You and Atrios seem to be confused about the accouting of TARP – the Baker article that Atrios draws on is a bit of simplification and it seems to have telephone-gamed pretty badly.
    The TARP funds came from the Treasury, and thus were raised primarily by the issue of t-bills (the treasury does engage in seigniorage, but it’s small relative to TARP, let alone the whole budget). First, and most significantly, these funds were used to buy preferred stock, which lies between debt and common stock in terms of risk. If a bank sells preffered stock to the Treasury and buys t-bills with the proceeds, then buys back the preferred stock with the t-bill yields, the net effect is to have moved default risk from the bank’s shareholders and creditors to the Treasury temporarily. This isn’t obligately a profitable deal for the bank unless the terms of the preferred stock make it so that it’s yield is less than the treasury yield plus it’s risk premium, but Paulson saw to it that the terms were indeed quite favorable to the banks. It wasn’t strictly deficit increasing since the companies have been good about buying back the stock so far, but the goverment could have held assets that were both less risky and more profitable.
    The PPIP program is part of TARP and does something similar to TALF (see below) with Treasury funds, but is smaller than the intial actions and came much later.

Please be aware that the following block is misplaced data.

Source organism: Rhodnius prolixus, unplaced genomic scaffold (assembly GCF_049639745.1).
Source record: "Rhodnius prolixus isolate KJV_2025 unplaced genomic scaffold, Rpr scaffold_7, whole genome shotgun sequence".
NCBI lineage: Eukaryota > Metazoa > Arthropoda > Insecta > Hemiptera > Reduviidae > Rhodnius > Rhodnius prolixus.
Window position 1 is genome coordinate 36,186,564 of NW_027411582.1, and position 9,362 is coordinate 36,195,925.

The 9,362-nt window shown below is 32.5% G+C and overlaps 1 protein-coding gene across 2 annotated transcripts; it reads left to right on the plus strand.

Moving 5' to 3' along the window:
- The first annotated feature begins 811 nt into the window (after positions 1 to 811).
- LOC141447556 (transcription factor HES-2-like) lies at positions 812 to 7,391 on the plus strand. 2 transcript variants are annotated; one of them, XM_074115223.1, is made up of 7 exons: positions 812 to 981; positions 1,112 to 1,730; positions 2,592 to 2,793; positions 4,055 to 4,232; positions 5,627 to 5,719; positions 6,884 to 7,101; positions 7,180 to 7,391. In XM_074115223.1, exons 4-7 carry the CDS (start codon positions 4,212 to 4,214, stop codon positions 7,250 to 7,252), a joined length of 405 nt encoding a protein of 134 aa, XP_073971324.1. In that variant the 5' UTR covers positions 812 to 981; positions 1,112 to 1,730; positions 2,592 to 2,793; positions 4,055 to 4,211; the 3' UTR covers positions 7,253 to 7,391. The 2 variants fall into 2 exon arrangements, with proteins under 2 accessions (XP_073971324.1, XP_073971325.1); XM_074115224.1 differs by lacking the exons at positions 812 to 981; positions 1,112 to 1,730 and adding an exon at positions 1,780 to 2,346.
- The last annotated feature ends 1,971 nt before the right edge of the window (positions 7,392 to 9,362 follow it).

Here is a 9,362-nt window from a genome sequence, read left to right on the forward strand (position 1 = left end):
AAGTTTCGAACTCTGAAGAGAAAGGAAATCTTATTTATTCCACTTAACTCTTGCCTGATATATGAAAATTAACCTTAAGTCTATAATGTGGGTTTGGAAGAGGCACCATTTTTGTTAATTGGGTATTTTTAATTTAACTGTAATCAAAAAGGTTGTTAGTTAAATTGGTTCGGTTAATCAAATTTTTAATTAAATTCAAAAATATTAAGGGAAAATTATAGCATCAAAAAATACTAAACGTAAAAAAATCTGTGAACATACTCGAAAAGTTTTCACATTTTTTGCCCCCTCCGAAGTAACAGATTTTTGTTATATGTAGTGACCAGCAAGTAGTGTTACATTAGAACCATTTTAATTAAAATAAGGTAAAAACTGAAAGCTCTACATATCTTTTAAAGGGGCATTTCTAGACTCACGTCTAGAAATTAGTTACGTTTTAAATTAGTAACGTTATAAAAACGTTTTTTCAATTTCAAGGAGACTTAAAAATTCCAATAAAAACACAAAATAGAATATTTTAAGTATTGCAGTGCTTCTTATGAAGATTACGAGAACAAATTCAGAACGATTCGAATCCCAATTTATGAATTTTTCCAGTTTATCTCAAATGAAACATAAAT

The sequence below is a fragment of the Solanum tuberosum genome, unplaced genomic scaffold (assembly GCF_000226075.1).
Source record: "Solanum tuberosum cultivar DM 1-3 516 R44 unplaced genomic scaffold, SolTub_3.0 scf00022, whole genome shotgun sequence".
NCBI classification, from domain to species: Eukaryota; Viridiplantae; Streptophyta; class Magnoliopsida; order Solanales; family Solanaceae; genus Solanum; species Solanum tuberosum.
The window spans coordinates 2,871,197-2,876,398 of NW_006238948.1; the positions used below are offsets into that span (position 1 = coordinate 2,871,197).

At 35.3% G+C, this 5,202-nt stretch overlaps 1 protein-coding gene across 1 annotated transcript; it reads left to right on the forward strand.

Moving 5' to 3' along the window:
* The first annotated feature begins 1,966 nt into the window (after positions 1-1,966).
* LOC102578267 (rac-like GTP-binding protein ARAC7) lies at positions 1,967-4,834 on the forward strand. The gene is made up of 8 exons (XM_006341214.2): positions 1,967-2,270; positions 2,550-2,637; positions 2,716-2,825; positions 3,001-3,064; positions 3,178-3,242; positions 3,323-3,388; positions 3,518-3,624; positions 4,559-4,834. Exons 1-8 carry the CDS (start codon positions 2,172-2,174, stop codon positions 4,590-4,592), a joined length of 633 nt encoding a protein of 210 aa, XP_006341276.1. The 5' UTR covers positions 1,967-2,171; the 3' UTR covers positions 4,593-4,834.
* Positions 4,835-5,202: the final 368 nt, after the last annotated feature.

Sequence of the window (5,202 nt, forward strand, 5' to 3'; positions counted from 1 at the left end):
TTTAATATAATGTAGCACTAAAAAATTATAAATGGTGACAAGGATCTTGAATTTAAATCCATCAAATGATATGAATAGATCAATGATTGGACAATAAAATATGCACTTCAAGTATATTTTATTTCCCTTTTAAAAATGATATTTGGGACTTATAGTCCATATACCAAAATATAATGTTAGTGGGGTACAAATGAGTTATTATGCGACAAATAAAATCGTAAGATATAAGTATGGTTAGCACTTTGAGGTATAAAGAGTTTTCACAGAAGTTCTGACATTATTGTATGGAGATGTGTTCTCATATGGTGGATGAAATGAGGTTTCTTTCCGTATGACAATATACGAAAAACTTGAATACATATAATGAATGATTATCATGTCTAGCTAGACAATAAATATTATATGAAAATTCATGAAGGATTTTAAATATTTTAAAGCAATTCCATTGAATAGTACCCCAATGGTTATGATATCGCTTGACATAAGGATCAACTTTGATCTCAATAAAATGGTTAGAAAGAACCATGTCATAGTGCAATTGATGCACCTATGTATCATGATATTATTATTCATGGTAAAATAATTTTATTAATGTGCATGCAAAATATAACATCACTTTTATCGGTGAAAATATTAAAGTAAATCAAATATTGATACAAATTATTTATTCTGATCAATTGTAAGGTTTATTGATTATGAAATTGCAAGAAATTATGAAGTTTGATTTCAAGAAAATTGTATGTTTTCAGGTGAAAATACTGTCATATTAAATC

TALF, which is an different bucket of crap but often gets conflated with TARP, is a unilateral Fed program to buy shitty assets with the Fed’s reserves. The Fed controls the money supply because banks are forced to hold some money in reserve with them, and it either sits on that money or lends it out depending on how much money it feels should be out there. The fed took a whole bunch of this money and bought risky assets so their holders wouldn’t have to deal with them – this is inflationary, since that money would not see the light of day otherwise, but in the same way as normal open market operations. The Fed has made money on these risky assets so far (a housing double dip may change that), but at a much lower yield than it has on buying t-bills, which is what it normally does when it feels like releasing some reserves.
    The treasury part of PPIP isn’t inflationary like TALF since it’s not using Fed reserves although it also involves buying crappy assets, but it likely to be debt-increasing as long as it pays the same prices as TALF since those assets were yielding at below t-bill levels and the treasury’s part of the program is financed by the issue of t-bills.
    Don’t worry if you didn’t get all that on the first pass – due to moral hazard in about 10 years we’ll get to do it all over again.

  6. John Norborg says:

    Real interesting. Amusing ,too. Well, back to the weed patch. Might be a nickel or dime in there somewhere.

  7. Paul Murray says:

    The purpose of these bail-outs is to conceal for a few more years that the money in your retirement plan is not backed by any assets. IOW: the money that the law compels you to put aside each working hour gets *stolen*, pretty much immediately, by the financial system. If people really understood this, it would be mayhem.
    Hence the bail-outs.